Port of Oakland exports increased 10.8 percent last month compared to October 2018 volumes, according to data released today. The Port labeled the double-digit jump positive amid reports that the U.S.-China trade war could be easing.
"Our export customers have demonstrated their resilience throughout this tariff standoff," said Port of Oakland Maritime Director John Driscoll. "For their sake, we hope the conflict is resolved and overseas business can grow even more."
The Port said it shipped the equivalent of 87,393 20-foot export containers overseas in October. Most of that cargo went to Asian markets including China - Oakland's leading trade partner. Through the first 10 months of 2019, Oakland exports were up 3.5 percent over last year, despite increased tariffs.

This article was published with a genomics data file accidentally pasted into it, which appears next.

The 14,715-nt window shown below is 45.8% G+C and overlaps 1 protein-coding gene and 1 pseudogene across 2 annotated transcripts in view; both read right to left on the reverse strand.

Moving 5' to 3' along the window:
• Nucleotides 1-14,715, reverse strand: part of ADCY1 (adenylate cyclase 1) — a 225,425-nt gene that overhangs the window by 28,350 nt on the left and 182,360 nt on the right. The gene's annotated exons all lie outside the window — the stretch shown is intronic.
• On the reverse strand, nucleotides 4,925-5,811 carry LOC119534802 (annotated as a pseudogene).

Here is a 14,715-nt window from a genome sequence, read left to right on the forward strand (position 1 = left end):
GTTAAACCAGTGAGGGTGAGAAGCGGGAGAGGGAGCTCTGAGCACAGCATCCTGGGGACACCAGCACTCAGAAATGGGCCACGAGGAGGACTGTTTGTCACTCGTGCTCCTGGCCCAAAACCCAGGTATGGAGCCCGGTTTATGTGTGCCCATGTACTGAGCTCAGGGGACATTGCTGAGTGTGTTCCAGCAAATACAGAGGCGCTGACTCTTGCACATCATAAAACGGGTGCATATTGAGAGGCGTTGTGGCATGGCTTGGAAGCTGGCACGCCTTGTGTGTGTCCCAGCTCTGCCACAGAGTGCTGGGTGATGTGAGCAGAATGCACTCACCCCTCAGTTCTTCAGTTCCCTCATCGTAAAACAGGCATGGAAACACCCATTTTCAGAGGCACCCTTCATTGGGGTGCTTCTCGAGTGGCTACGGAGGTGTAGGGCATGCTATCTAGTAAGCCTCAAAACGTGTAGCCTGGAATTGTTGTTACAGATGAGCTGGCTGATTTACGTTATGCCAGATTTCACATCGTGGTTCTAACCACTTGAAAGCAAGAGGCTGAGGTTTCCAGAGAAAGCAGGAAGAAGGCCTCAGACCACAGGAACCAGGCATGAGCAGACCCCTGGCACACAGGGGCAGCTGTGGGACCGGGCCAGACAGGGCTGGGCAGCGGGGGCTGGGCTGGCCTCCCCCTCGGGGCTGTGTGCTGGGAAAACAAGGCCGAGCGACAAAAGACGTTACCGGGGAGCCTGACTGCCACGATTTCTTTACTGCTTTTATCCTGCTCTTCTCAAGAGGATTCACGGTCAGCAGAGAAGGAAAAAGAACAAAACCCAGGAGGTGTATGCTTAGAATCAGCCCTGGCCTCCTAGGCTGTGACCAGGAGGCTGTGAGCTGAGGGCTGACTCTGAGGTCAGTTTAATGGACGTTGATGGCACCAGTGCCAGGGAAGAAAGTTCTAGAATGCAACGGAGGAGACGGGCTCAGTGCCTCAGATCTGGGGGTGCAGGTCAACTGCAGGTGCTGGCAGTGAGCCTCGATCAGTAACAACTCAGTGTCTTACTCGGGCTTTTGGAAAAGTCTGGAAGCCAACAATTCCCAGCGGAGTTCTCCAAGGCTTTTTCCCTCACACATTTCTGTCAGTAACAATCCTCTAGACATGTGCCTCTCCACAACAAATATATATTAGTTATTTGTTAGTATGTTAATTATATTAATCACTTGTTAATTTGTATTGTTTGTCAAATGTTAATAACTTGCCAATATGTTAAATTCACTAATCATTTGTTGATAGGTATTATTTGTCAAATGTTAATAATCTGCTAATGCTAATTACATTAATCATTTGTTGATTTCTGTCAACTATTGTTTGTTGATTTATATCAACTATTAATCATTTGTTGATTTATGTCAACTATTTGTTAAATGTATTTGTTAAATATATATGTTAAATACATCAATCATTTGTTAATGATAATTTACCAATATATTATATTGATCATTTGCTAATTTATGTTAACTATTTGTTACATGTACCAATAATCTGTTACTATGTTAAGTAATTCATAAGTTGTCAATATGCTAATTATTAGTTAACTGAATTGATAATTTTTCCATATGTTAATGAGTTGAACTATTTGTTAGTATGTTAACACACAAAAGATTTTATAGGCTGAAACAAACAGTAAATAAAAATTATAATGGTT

The Port attributed export growth to a pair of factors:
--Continued strong Asian demand for high-quality U.S. goods, especially farm products; and
--Increased shipments to neighboring countries to counter Chinese volumes depressed by tariffs.
The U.S. and China have both indicated some progress in talks to relieve trade tensions. According to reports, an accord is under consideration that could roll back some tariffs imposed over the past year. The Port has been on record opposing the levies.
The Port said that easing of the trade conflict would be welcome by both export and import customers. Oakland import volume declined 4.6 in October, though it remains up 2.7 percent for the full year. Total volume, which measures imports, exports and empty container repositioning, is unchanged year-to-date from 2018.